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Judge bars cellphones, electronics from Cook County criminal courts
Policy change announced by Circuit Court Chief Judge Timothy Evans, to take effect Jan. 14, surprises sheriff's office, board president

Wednesday, December 12, 2012
Chicago Tribune
by Jason Meisner

In an announcement that caught some Cook County government officials by surprise, the county's top judge announced Tuesday that the general public will be barred from bringing cellphones, tablet computers and other electronics into criminal courthouses, citing increasing concern that gang members are using the technology to influence courtroom proceedings.

Circuit Court Chief Judge Timothy Evans said devices "capable of connecting to the Internet or making audio or video recordings" would be banned beginning Jan. 14 at all 13 criminal court facilities in the county. The Daley Center in downtown Chicago was excluded because mostly civil matters are handled there.

The policy change, announced in a news release, was made without the input of the Cook County sheriff's office, which is responsible for day-to-day security at the courthouses, said sheriff's spokesman Frank Bilecki.

Bilecki said the rule could lead to a host of practical issues, from a shortage of kiosks currently in place in courthouse lobbies for cellphone storage to how to deal with people trying to get to non-court-related facilities such as social service centers at the courthouse locations.

"There are a lot of unanswered questions that would have to be worked out very quickly if this is going to happen," Bilecki said.

The judge was not available for comment Tuesday afternoon, but Cook County Board President Toni Preckwinkle also was not consulted before the change was announced, said spokeswoman Kristen Mack. She declined further comment.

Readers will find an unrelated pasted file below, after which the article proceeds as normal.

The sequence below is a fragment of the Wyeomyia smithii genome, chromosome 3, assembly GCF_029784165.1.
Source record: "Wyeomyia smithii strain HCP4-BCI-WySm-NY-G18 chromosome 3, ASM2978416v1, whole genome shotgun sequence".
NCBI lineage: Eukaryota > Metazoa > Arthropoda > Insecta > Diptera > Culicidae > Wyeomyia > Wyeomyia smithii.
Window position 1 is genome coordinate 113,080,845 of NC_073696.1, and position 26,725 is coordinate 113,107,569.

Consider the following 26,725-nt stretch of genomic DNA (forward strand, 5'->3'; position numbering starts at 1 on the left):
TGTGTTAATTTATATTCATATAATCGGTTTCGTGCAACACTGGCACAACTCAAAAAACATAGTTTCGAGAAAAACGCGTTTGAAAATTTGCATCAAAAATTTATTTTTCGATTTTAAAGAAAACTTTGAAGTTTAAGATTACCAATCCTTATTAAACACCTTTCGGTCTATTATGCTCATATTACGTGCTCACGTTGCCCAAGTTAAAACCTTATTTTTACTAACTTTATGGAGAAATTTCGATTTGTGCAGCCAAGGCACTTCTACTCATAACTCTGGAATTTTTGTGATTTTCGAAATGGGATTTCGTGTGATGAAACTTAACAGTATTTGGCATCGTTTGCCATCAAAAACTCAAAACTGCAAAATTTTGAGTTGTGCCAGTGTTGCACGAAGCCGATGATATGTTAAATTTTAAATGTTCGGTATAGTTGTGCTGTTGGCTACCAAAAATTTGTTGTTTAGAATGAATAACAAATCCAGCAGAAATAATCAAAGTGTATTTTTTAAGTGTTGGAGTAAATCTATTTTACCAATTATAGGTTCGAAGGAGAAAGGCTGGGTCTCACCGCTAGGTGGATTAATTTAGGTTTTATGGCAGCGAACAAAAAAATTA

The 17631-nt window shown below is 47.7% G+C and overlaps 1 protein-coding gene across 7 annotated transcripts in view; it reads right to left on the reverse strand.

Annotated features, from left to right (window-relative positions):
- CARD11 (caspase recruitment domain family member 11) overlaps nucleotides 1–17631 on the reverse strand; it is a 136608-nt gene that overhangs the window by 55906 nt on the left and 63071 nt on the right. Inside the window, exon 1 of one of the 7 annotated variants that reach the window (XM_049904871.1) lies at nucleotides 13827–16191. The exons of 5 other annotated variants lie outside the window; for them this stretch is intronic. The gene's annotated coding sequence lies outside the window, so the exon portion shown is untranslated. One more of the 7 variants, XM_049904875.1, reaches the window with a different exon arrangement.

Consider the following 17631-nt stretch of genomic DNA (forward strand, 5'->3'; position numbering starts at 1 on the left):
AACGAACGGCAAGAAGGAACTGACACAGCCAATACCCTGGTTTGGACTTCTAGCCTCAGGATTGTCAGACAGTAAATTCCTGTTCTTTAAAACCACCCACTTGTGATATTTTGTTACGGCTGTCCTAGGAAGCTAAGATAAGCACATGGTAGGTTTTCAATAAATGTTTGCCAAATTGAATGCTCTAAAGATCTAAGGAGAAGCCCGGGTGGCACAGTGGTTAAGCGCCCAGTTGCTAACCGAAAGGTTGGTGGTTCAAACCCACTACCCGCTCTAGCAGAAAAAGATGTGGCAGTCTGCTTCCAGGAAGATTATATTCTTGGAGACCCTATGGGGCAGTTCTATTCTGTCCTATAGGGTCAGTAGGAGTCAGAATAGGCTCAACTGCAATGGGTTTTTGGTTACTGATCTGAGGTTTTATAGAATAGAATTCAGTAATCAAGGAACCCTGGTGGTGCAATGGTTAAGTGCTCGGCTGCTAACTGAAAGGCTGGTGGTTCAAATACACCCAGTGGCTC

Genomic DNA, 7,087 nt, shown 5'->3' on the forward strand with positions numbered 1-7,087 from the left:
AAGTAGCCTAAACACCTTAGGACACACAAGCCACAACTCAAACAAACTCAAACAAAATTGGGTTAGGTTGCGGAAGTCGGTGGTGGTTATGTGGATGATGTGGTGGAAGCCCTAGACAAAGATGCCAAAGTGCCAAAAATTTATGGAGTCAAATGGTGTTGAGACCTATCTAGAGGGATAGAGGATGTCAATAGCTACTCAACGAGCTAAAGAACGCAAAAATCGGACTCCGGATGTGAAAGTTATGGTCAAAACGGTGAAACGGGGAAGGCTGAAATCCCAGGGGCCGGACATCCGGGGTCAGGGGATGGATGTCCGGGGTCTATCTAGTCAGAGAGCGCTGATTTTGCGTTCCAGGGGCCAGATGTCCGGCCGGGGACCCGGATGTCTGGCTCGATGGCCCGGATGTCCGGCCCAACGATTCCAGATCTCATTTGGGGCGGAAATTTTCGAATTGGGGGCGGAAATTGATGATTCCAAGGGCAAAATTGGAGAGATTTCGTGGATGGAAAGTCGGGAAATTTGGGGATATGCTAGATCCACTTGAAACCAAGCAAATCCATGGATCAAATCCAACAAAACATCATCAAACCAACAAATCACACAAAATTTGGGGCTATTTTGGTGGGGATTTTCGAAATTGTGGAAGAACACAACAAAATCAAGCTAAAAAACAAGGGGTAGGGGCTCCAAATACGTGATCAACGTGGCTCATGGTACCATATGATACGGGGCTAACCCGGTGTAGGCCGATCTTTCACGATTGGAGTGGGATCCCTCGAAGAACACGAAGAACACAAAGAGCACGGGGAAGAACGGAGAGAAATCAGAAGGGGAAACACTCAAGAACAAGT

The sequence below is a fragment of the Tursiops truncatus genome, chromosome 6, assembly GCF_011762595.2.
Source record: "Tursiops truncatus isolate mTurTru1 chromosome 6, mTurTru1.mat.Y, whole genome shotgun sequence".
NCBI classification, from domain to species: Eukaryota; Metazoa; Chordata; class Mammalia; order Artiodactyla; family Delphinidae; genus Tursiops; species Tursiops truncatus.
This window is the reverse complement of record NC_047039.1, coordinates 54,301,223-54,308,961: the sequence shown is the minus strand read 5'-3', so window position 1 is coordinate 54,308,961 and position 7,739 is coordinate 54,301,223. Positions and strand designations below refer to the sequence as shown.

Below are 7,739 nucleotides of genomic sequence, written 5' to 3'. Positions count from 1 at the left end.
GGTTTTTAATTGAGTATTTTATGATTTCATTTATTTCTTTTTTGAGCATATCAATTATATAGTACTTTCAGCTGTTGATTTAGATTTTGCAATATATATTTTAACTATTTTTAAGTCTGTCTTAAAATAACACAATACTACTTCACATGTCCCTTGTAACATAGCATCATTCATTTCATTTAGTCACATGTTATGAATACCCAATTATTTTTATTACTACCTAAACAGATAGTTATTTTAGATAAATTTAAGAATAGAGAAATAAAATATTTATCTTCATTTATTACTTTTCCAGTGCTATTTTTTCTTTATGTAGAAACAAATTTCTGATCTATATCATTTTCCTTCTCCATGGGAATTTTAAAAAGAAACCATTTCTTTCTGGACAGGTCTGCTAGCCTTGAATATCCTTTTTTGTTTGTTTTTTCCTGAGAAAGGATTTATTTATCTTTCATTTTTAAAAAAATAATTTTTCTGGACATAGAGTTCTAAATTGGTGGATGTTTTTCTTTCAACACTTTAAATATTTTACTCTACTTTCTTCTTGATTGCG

In his release, Evans said the move was prompted after criminal judges complained that people attending court proceedings were using cellphones to photograph witnesses, judges and jurors. Some judges also said spectators "appeared to be texting testimony to witnesses waiting their turn to testify outside the courtroom," he said, without offering any specific examples.

"The court is sending a strong message to gang members and others that any attempts to intimidate witnesses, jurors and judges in court will not be permitted," Evans said.

Anyone violating the ban could face prosecution for contempt of court, Evans said.

Current and former judges, licensed attorneys, law enforcement officers, government employees, members of the public reporting for jury service and news reporters won't be subject to the ban, Evans said.

The crackdown comes as Cook County nears allowing cameras in courtrooms on an experimental basis — a plan that has been enthusiastically supported by Evans.

The blanket ban on electronics is a change that some foresee causing a lot of confusion and delays. For example, at the Leighton Criminal Court Building at 26th Street and California Avenue — one of the busiest criminal courthouses in the country — the line to get through security in the morning already can stretch around the lobby and out the front doors.

Bilecki said sheriff's deputies who scan people through metal detectors will now have the job of telling those with phones to return them to their vehicles. Hundreds of Cook County residents take public transportation to courthouses every day, leaving them few places to store cellphones once they get there, he said.

Some of the court facilities have kiosks at the entrance where visitors can pay $3 to store valuables such as a wallet, phone or keys. But the machines break down often — on Tuesday, one of the two at the 26th and California courthouse had an "out of order" sign taped to it — and the compartments are too small to hold larger electronics such as laptops or tablet computers.

Bilecki said sheriff's deputies will be the ones who have to face the ire of those they turn away.

"What happens if a kiosk breaks down and there are 400 phones in there?" Bilecki said.



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